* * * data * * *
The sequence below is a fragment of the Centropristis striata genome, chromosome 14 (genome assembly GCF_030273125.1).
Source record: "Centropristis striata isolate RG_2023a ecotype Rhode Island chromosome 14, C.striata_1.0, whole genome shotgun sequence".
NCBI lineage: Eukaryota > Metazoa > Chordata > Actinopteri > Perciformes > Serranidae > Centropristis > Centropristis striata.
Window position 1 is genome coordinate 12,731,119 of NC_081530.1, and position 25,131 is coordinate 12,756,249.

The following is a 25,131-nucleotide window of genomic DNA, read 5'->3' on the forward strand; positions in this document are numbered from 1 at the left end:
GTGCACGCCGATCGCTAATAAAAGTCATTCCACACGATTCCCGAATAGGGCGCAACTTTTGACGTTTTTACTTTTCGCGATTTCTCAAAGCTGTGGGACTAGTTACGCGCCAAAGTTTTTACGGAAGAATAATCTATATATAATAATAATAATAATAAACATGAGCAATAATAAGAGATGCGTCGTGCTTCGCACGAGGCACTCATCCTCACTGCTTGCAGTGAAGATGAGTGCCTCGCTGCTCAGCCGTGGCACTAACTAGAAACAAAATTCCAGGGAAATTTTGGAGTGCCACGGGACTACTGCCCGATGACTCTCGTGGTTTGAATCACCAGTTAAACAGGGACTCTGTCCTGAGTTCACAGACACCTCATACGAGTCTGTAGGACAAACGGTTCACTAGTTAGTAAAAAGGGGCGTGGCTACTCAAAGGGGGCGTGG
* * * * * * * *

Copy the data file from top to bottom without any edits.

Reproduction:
The sequence below is a fragment of the Centropristis striata genome, chromosome 14 (genome assembly GCF_030273125.1).
Source record: "Centropristis striata isolate RG_2023a ecotype Rhode Island chromosome 14, C.striata_1.0, whole genome shotgun sequence".
NCBI lineage: Eukaryota > Metazoa > Chordata > Actinopteri > Perciformes > Serranidae > Centropristis > Centropristis striata.
Window position 1 is genome coordinate 12,731,119 of NC_081530.1, and position 25,131 is coordinate 12,756,249.

The following is a 25,131-nucleotide window of genomic DNA, read 5'->3' on the forward strand; positions in this document are numbered from 1 at the left end:
GTGCACGCCGATCGCTAATAAAAGTCATTCCACACGATTCCCGAATAGGGCGCAACTTTTGACGTTTTTACTTTTCGCGATTTCTCAAAGCTGTGGGACTAGTTACGCGCCAAAGTTTTTACGGAAGAATAATCTATATATAATAATAATAATAATAAACATGAGCAATAATAAGAGATGCGTCGTGCTTCGCACGAGGCACTCATCCTCACTGCTTGCAGTGAAGATGAGTGCCTCGCTGCTCAGCCGTGGCACTAACTAGAAACAAAATTCCAGGGAAATTTTGGAGTGCCACGGGACTACTGCCCGATGACTCTCGTGGTTTGAATCACCAGTTAAACAGGGACTCTGTCCTGAGTTCACAGACACCTCATACGAGTCTGTAGGACAAACGGTTCACTAGTTAGTAAAAAGGGGCGTGGCTACTCAAAGGGGGCGTGG